Chris Butler: Commune. Because you could go to an event to just listen to a bunch of people speak, [crosstalk 00:22:52] and you’re not gonna have very much interaction with that.

Mark O’Brien: Correct. Correct.

Chris Butler: And we’ve all been there, I think. When we go to the event, and we’re the only one there that we know, and everyone seems to be friends with each other but not you. I’m quite the extrovert, but I remember the first few events I went to, going back many years, and it was really intimidating.

Mark O’Brien: Yeah.

Chris Butler: Just being a face in the crowd. And not knowing what to do. But the communing and the other thing about the communing I think relates back to everyone who did not go to the event is, okay, it wasn’t I heard this person say this thing. It was this group of people have done this thing this way-

Mark O’Brien: Mm-hmm (affirmative)-

Chris Butler: And so the whole company, everyone involved, has more confidence that okay, a firm like ours did this, and succeeded.

Mark O’Brien: Right.

Chris Butler: Which is better social proof. Okay. Yes. This is doable. People like us do this kind of thing which gives everyone more confidence that we can do it too.

Mark O’Brien: That’s the most concrete, but even just listening to someone else talk, outside of the context of your normal work. The chances of you coming up with an idea or a solution to something that’s been troubling you or something that’s been a challenge for a long time. That’s high. I recall when we did the traction event, which was what a year and a half ago now, or almost two years ago now?

Chris Butler: Yeah.

Mark O’Brien: There were numerous times where I was just sitting there listening to people, and writing down ideas in the notebook for solutions to things that we’d been struggling with. Not because someone gave me the solution, but because the act of listening to them talk about something what perfectly related or maybe unrelated. It’s just, you need to get out of the context in which you work.

Chris Butler: That goes back to one of the first points I mentioned. The energy that happens when these creative people get together is thrilling, and that energy creates thought in everyone’s minds.

Mark O’Brien: Right. Right.

Chris Butler: Just the actual vibe of the room … It generates ideas.

Mark O’Brien: Yep.

Chris Butler: Even though, like you said, no one’s saying the thing-

Mark O’Brien: Right.

Chris Butler: But everyone’s firing on all cylinders.

Mark O’Brien: In a way that’s very different than sitting in an audience, watching someone on stage-

Chris Butler: Right.

Mark O’Brien: With a power point-

Chris Butler: Yep.

Mark O’Brien: Behind them. That experience, in a way, it’s so passive kind of experience-

Lauren McGaha: Right. Yeah.

Mark O’Brien: You almost stop thinking, in some ways. I’ve seen that from the speaker’s standpoint. You can look and see a lot of-

Lauren McGaha: Sure.

Mark O’Brien: Dead eyes.

Chris Butler: I’ve never seen that when I give a talk.

Mark O’Brien: Really?

Chris Butler: I’m kidding.

Mark O’Brien: Maybe you’re just not looking.

Chris Butler: People are applauding the whole time.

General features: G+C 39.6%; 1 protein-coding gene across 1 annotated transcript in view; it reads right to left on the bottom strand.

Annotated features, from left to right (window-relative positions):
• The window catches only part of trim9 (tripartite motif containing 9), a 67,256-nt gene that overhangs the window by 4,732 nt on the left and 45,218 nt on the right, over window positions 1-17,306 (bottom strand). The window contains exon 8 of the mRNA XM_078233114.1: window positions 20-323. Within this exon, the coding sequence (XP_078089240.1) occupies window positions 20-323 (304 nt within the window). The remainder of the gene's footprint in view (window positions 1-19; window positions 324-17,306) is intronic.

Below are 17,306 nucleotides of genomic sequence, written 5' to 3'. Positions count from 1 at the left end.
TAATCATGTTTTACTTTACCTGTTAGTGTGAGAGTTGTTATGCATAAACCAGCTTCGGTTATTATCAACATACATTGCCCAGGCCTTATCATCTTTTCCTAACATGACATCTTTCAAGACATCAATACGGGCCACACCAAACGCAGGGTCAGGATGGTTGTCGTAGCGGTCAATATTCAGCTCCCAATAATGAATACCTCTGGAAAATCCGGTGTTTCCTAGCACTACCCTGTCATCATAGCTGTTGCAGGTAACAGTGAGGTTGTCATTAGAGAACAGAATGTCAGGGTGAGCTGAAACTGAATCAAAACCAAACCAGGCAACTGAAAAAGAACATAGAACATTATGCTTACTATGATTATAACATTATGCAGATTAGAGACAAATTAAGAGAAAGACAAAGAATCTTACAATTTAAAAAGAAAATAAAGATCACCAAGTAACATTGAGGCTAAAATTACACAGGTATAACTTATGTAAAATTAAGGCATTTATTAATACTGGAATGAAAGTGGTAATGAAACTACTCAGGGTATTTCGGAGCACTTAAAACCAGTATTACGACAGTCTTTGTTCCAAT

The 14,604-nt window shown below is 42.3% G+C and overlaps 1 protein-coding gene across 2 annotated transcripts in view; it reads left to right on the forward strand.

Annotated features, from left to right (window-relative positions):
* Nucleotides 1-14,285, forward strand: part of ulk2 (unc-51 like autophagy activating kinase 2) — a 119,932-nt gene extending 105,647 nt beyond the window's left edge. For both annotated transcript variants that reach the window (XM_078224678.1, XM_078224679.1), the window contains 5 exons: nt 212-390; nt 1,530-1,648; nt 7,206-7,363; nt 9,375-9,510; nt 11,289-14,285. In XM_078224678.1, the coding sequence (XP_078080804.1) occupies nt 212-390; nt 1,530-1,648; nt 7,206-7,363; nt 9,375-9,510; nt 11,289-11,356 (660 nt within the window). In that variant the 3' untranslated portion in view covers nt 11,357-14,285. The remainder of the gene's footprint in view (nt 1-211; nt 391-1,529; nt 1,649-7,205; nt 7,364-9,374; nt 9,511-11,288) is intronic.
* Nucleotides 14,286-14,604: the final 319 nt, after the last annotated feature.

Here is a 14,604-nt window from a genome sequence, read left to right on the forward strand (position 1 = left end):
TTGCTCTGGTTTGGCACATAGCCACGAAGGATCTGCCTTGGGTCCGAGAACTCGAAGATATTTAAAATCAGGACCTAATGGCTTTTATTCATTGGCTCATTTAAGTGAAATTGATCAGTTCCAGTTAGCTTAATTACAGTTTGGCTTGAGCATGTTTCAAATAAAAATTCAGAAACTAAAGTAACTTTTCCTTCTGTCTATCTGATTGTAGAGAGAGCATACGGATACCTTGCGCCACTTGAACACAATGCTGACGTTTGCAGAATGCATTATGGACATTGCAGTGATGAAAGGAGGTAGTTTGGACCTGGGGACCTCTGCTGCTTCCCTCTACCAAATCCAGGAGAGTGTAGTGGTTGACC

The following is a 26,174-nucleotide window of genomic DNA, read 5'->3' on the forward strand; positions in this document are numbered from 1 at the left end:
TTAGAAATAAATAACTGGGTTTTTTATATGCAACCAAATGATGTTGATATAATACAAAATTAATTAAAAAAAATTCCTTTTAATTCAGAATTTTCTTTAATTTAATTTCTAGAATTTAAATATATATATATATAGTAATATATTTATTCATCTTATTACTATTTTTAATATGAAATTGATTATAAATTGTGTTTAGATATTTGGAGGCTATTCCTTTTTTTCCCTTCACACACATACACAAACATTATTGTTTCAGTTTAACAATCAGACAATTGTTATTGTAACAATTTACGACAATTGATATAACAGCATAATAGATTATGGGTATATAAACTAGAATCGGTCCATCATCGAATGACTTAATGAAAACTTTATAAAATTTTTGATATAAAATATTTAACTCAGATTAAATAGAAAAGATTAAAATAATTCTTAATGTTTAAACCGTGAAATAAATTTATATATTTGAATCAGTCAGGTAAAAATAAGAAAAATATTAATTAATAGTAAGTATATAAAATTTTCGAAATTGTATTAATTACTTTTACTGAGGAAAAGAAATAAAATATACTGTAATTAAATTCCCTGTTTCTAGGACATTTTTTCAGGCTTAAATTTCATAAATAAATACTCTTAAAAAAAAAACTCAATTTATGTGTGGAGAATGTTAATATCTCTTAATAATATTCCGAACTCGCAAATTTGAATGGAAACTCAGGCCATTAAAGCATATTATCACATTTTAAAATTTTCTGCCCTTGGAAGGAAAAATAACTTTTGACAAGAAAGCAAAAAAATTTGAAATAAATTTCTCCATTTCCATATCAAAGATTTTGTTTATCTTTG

Mark O’Brien: Oh, the whole time?

Chris Butler: Yeah, the entire time.

Mark O’Brien: They are definitely listening. They’re definitely listening. We should wrap up. Any parting thoughts about events, community, or say a little bit more about what you’ve got on your mind about our event?

Chris Butler: Yeah. I wanna do one. After the second seminar, well you mentioned that too. Selling the tickets for the seminar, I really did not like. Really, the least favorite thing I’ve ever done professionally at Newfangled, I can say.

Lauren McGaha: Really?

Chris Butler: It was so demeaning.I have to be honest.

Lauren McGaha: Wow.

Chris Butler: Like the feeling needy. I never felt needy at Newfangled.

Mark O’Brien: Just one word comes to mind for me. That I just feel like-

Chris Butler: No. Even that.

Mark O’Brien: Even?

Chris Butler: Even the cakes.

Lauren McGaha: I thought it was gonna be cakes.

Mark O’Brien: Really?

Chris Butler: We need to start the next podcast off with cakes. Describing cakes.

Mark O’Brien: Yeah.

Chris Butler: That might be our cliffhanger.

Mark O’Brien: Yeah.

Chris Butler: But, what I’m saying is once we got to the event, it was wonderful. I am prone to hyperbole, but the first statement I made is absolutely true, but this next one is also true that some of the greatest heights I’ve ever had inside of Newfangled is that event. That event brought all the great people together and being in the room with them, and just feeling. That was a thrilling, so I want all the fun, without the pain. Yeah. I think it’s time for us to do an event, where it’s an at cost event. There’s no market of any kind for Newfangled. Just like hey, this is so affordable for what it is.

Mark O’Brien: Right.

Chris Butler: You, 30 people, 24 people should be here. Just do something like that.

Lauren McGaha: Yeah.

Chris Butler: And I think we should do it soon. If anyone listening would like to be part of that invitation, just send me an e-mail at

Mark O’Brien: Alright. We’ll wrap up there and in two weeks we’ll talk about cakes.

Chris Butler: Cakes.

Mark O’Brien: Cake is a big subject for me, as well.

Chris Butler: It is.

Mark O’Brien: Take care everyone, and we’ll talk to you next time.